The Burden of Being Sammy
(A Parenthetical Discussion of Self-Perception Versus Reality)
He’s kind of like the cute chick on The Munsters, only taller and with better hair. Or in Kripke world, he’s Luke Skywalker to Dean’s Han Solo in the far, far away of rural America as the two of them tool down Route 66 through infamous hives of scum and villainy in the coolest landspeeder ever.
He’s the Holy Grail, the vessel, the hero, the point. He’s clearly John’s favorite. He’s an emo bitch and a spoiled brat who throws selfish tantrums and stomps away in guy-like hissy fits. He’s the prodigal son, the rebel without a cause, the journey that matters, the poster child of him and all the children like him. He’s Captain Obvious and Geek Boy. He likes anemic pop crap and won’t shut his cake hole; he’s a pain-in-the-ass kid brother who’s too smart, always cautious, usually right, and still manages to need saving on a regular basis. He’s a pudgy twelve-year-old, the teen who left home in a stomp, the guy who fights with his dad because they’re too much alike to ever get along, and the man who grieves the murder of his lover by developing a bit of an unholy thirst for vengeance. He’s the one with plans, dreams, hopes for the future. He’s the one looking for love, willing to show love, striving to be normal, wanting to fit in, bonded to his family, but also independent of his family.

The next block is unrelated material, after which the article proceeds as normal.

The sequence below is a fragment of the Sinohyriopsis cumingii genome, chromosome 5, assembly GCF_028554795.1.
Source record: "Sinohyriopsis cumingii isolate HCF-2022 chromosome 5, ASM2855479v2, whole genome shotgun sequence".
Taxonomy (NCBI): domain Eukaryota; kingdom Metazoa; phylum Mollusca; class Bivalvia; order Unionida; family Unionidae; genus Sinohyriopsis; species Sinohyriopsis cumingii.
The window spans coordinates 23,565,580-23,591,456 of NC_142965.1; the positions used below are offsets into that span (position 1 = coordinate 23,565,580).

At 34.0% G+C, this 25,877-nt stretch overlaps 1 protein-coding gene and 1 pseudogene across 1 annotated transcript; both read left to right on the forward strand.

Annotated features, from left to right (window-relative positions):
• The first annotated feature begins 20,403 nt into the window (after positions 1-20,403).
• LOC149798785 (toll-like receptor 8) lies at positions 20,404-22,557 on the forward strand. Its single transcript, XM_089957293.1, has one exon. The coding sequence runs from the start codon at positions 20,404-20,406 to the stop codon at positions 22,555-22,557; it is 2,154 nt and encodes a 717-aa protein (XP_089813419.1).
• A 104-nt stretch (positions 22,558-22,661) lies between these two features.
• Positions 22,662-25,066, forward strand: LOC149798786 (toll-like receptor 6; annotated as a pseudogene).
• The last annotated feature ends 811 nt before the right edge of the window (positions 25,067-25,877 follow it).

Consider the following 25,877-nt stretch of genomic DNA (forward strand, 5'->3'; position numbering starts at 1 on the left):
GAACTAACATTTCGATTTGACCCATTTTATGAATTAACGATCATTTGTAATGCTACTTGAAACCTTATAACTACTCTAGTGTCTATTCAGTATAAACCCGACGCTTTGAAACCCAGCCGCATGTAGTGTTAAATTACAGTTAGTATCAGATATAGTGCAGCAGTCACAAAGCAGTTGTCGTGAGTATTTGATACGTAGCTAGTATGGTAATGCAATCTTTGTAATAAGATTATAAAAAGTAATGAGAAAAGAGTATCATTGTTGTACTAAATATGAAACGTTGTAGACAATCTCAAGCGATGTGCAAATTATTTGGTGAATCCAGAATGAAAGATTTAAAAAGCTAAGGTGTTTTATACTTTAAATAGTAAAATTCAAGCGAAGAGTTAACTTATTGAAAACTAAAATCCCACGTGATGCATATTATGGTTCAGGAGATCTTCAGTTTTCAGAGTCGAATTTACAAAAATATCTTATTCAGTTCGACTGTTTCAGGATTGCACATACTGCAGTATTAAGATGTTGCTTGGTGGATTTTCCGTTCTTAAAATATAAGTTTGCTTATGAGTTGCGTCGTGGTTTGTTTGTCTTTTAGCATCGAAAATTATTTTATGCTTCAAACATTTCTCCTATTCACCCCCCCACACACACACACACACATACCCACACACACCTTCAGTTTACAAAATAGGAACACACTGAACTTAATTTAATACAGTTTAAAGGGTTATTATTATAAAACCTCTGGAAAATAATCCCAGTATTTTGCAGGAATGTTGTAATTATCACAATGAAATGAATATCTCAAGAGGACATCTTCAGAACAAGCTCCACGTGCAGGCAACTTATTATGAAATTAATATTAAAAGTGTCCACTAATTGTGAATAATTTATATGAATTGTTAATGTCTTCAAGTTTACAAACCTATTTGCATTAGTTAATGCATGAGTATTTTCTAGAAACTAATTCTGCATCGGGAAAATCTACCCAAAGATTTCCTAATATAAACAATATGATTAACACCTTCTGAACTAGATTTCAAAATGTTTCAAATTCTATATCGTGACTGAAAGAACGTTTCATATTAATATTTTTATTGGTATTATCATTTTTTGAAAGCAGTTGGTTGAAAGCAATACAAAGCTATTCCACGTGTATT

He is Sammy; and he is Us.
Oh come on. Admit it. …